Church · Sermon & Talks

Stephen the Martyr

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Acts 7:55-60 Stephen the Martyr
A sermon for Sunday 22nd May 2011
55 But Stephen, full of the Holy Spirit, looked up to heaven and saw the glory of God, and Jesus standing at the right hand of God. 56 “Look,” he said, “I see heaven open and the Son of Man standing at the right hand of God.”
57 At this they covered their ears and, yelling at the top of their voices, they all rushed at him, 58 dragged him out of the city and began to stone him. Meanwhile, the witnesses laid their coats at the feet of a young man named Saul.

59 While they were stoning him, Stephen prayed, “Lord Jesus, receive my spirit.” 60 Then he fell on his knees and cried out, “Lord, do not hold this sin against them.” When he had said this, he fell asleep.

We very nearly didn’t have a sermon at all today – thanks to this man: 

I was wondering whether I needed to prepare one at all.

Harold Camping is an American preacher and Christian fundamentalist and as I am sure most of you know is the man that predicted that the End Times were coming – beginning with the rapture of God’s faithful at 6pm local time yesterday.

Oh dear. That means either Mr.Camping got it wrong or the rest of us are all in big trouble!

Putting aside some of the theology of the rapture as its called – because I don’t necessarily share his view of how the end times happen – One wonders what leads a man of genuine and sincere belief in God and in the Bible to get it so wrong.

My concern with Camping’s predictions is not just that when Jesus said ‘No one knows about that day or hour, not even the angels in heaven, nor the Son, but only the Father.’ in Matthew 24 he meant it. But it is the keenness with which he seems to be willing to embrace the destruction of all those who don’t believe. It worries me that he is seemingly excited about the event. It is one thing I guess to be an excited believer who is keen to know God with the intimacy we hope for in heaven. But that he is doing so without, as far as I can tell, any remorse or concern for those who will not attain heaven, for thiose lost in the destruction of the world.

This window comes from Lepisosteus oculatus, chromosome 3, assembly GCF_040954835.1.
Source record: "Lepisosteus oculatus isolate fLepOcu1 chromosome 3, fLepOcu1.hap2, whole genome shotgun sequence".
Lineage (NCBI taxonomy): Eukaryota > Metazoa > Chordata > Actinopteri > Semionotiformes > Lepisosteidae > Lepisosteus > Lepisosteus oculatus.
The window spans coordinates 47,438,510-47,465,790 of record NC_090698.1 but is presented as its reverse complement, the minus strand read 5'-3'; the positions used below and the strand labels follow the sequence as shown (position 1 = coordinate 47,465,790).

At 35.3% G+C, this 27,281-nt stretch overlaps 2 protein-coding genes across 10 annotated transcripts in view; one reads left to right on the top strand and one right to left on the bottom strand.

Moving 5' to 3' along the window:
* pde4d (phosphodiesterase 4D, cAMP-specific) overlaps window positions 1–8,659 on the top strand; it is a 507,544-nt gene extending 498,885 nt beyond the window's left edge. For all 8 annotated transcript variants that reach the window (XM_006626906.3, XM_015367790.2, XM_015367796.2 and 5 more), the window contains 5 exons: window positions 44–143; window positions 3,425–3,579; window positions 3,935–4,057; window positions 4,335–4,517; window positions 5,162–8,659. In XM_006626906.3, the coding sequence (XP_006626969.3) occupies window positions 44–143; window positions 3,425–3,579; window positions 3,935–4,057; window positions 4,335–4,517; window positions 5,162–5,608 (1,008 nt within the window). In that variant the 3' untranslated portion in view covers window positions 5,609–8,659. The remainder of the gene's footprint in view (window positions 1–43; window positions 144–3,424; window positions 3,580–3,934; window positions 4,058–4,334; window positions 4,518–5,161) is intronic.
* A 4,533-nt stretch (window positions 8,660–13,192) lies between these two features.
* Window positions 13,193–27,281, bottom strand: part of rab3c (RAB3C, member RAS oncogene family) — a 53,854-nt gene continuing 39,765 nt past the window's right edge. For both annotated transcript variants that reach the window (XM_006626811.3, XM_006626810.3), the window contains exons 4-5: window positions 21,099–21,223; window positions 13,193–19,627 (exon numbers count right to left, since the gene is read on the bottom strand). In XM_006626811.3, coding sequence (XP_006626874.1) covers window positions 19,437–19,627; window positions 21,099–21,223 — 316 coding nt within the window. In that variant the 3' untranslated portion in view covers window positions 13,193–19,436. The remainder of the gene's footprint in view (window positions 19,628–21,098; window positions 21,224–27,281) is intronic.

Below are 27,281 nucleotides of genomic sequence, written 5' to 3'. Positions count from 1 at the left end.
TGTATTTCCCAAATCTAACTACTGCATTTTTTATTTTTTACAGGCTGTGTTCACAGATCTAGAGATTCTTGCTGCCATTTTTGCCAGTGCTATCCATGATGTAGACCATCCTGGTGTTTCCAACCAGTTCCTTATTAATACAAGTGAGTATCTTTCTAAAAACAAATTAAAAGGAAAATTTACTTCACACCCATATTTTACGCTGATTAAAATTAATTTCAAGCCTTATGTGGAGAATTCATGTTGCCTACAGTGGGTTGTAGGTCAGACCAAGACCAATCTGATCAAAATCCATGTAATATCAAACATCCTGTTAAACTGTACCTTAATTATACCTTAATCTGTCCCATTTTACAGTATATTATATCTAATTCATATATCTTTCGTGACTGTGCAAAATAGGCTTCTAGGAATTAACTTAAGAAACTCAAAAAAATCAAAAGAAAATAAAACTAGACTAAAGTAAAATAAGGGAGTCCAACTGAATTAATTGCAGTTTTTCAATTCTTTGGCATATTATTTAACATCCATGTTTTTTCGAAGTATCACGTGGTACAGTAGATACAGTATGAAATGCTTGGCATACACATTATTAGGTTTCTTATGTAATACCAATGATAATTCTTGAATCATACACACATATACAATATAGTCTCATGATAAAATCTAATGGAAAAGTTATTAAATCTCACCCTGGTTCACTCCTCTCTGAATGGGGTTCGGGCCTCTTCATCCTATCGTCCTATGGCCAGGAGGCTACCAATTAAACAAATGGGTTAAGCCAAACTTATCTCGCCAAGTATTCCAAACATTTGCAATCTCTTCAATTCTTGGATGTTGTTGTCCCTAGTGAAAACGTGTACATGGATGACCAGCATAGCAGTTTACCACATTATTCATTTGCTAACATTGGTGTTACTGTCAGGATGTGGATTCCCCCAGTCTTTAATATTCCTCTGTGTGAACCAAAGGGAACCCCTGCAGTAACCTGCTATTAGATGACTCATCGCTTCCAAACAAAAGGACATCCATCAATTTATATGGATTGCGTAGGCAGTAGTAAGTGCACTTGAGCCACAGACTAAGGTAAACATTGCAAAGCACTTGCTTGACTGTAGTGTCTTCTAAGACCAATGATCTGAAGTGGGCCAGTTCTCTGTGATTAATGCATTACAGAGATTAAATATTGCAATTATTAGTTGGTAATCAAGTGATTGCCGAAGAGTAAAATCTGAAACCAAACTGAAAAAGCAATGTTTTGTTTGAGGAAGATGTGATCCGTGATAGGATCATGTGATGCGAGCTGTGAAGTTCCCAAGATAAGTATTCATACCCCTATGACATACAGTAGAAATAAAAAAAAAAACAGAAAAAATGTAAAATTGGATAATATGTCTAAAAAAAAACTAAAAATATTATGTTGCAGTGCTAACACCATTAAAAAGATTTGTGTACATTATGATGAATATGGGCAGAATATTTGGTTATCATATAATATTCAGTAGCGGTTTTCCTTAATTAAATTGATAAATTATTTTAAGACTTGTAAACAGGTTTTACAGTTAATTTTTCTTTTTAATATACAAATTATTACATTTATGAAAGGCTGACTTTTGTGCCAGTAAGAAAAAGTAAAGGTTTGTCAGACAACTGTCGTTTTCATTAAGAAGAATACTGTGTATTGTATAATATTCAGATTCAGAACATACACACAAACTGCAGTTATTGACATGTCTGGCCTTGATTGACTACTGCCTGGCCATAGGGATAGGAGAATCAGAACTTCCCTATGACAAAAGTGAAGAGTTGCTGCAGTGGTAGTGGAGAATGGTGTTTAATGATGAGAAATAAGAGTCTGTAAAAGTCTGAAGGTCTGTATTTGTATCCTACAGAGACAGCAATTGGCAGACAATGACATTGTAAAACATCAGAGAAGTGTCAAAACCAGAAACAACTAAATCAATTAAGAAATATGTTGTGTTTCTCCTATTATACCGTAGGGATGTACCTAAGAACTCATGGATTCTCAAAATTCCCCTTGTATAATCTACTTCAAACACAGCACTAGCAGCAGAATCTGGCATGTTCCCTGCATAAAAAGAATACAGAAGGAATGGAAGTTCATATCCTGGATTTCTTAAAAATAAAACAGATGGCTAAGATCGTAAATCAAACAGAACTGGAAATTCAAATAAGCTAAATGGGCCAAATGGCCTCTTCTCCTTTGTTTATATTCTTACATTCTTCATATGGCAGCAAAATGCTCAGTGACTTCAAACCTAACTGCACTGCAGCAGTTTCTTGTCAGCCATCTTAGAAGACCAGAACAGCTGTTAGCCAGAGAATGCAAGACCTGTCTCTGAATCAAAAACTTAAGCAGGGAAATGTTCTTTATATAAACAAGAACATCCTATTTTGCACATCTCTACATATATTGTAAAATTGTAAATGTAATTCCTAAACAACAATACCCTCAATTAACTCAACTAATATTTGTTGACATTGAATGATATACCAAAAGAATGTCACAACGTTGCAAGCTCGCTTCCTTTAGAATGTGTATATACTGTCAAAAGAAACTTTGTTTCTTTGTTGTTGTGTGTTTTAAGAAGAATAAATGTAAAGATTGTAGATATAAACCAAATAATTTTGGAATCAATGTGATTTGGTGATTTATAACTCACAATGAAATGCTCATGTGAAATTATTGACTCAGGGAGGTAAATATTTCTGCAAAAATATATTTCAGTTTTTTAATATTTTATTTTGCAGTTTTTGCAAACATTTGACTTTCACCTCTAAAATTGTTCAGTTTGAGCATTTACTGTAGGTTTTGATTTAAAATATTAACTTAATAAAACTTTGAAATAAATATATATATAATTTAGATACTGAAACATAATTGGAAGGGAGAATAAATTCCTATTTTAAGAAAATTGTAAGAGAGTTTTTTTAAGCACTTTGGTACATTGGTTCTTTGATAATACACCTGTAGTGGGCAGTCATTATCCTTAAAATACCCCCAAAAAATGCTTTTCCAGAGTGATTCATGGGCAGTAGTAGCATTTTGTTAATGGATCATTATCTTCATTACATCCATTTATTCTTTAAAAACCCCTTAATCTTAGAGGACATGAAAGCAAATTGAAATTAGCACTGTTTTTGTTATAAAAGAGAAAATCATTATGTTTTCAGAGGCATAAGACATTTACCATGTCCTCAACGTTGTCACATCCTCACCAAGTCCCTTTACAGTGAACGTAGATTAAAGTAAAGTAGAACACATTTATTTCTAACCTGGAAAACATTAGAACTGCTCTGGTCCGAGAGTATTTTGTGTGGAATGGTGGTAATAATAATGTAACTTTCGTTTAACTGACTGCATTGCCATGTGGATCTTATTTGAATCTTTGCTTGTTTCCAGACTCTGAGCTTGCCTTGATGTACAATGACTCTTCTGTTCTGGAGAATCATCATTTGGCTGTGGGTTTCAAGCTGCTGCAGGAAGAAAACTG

Stephen’s cry at his martyrdom is in direct contrast with this over-zealous proclamation of mankind’s doom.

Stephen has just concluded his speech to the Sanhedrin, the judges of Israel. And he has told them a few home truths about their attitudes – he tells them that the temple is under judgement. He uses the examples from Israels past, where they have ignored the messengers of God – to show how yet again they have missed God’s prophet.

He shows them how Jesus is “The Way the Truth and the Life” as John records in our gospel reading.

For the Priests it is too challenging , they don’t want their worldview challenged by Jesus.
Its too much for them and they accuse Stephen of blasphemy and sentence him to death.

They act to protect their way of life over and above the message that God was sending them through Christ.
In some ways of course we are no better. When our own world-view is challenged by Jesus, when the things we hold dear are threatened by some new movement of God in our lives we too will often batten down the hatches and make every attempt to preserve the outward signs of what is important to us.